By following these steps, hopefully in a short period of time; you'll notice that you have more energy, less stress, less fat, reduced levels of glucose, insulin, inflammation, a better physique, less illnesses, better co-ordination, more self confidence and stronger muscles. Basically you'll become significantly happier and healthier by adopting a diet and lifestyle which is closer to our hunter gatherer ancestors. However, implementing all of these steps at once can seem like a tall order. Therefore it's advisable to start slowly, making a few changes here and there, any step in the right direction can help improve your lifestyle.

Also be aware that your body may not be able to face up some of the most drastic changes, such as barefoot running and prolonged time in the sun or cold at first. But if you take it slow, make changes gradually, you'll notice that your body will eventually build up resistance.

A Khoisan Bushman Teaching his Son

The Next Generation

Looking after the next generation, our children, is probably the most important and vital thing that we do, and for hunter gatherers the importance was even greater, because they lived in small groups, numbering between 25 and 50. As well as taking steps to improving your own life, if you have children, then there are a number of ways to improve the lives of your children as well.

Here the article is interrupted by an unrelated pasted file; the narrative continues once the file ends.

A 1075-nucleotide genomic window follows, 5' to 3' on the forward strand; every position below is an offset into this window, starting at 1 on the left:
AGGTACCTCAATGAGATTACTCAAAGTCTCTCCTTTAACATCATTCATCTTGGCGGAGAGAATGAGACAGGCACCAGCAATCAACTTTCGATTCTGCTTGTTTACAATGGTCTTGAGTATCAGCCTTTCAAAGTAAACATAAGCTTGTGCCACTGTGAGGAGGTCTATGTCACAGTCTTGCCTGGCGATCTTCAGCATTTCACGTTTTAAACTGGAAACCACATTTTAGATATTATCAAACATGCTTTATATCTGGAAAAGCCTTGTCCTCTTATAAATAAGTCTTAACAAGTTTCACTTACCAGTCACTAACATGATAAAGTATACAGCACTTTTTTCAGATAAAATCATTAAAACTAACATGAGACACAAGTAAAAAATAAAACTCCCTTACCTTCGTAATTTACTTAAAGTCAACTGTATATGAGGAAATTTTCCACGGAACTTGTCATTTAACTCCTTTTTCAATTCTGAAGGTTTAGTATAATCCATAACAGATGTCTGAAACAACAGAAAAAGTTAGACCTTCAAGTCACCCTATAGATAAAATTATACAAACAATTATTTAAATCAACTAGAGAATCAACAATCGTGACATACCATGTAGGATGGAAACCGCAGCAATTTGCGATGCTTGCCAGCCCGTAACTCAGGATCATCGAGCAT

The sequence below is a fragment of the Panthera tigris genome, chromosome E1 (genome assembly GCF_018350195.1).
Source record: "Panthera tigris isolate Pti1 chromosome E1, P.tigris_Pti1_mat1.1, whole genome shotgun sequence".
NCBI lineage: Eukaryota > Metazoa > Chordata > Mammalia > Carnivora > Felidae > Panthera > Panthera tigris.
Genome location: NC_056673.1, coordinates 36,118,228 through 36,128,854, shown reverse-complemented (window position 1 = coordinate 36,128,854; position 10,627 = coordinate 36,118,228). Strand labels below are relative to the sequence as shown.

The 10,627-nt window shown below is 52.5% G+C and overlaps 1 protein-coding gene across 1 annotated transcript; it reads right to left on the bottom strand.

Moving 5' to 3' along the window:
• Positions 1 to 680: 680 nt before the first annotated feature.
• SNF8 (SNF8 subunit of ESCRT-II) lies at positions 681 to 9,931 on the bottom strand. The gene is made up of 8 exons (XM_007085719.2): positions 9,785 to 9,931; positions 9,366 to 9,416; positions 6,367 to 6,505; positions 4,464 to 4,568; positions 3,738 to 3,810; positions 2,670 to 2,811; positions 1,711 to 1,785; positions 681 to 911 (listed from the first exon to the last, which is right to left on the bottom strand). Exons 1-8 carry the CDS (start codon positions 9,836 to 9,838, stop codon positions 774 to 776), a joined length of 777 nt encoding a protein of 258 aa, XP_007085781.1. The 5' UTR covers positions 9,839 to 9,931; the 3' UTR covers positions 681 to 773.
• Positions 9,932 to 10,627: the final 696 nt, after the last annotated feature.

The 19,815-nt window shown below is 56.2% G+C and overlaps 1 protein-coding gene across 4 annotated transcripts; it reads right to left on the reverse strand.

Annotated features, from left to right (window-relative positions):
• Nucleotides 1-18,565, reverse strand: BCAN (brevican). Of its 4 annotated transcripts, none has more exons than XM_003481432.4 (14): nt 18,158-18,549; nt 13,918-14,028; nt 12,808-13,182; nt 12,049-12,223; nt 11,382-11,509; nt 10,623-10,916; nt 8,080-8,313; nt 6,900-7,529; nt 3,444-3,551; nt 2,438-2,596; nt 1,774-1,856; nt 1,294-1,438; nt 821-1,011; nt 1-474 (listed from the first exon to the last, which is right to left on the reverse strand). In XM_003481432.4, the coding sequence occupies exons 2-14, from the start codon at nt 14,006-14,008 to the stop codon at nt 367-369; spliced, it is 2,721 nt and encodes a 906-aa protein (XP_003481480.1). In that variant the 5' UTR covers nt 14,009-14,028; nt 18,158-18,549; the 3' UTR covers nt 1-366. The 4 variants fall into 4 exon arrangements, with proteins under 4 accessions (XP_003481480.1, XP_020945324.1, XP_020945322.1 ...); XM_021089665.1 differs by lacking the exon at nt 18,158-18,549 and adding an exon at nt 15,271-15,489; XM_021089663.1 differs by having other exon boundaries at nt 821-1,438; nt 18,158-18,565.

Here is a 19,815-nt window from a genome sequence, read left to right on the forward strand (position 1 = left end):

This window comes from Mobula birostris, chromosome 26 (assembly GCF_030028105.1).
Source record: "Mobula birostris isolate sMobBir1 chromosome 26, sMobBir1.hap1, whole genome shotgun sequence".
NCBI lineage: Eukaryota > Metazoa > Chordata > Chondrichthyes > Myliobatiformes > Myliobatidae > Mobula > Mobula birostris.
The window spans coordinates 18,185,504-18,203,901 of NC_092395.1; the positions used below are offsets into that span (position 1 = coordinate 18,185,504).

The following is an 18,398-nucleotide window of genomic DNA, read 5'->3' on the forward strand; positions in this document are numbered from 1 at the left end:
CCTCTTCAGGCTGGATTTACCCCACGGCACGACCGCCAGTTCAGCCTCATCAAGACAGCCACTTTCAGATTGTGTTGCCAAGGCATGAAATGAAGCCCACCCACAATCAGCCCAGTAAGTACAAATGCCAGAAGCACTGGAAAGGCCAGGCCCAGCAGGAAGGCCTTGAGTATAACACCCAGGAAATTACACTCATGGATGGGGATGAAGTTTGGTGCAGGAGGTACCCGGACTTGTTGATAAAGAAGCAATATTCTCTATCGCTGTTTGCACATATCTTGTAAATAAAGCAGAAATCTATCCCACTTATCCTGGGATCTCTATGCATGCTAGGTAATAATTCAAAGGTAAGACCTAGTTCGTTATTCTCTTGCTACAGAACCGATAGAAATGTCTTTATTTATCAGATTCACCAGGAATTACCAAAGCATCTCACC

If you have small children, keep them in close physical contact with either their mother or another caregiver. This means lots of carrying, cuddling and breast-feeding, and also allowing them to sleep in the same as bed as you (or at least in the same room). But make sure you don't get too clingy, allow them to explore and play freely, so that they can learn about their world independently. This nurturing but permissive approach is how hunter gatherer's look after children.

Keeping babies out of sight of a carer, is very stressful and totally unheard of in a hunter gatherer society. A hunter gatherer baby cannot survive without the constant attention of others. On the other hand, keeping older children restricted and penned up suppresses their natural urge to explore, exercise and experiment; it also deprives them of their need to contact with nature, possibly imprinting on them that the world is a frightening place. Studies have shown that unstructured play in a natural setting is highly beneficial to children.

© 2012 James Kenny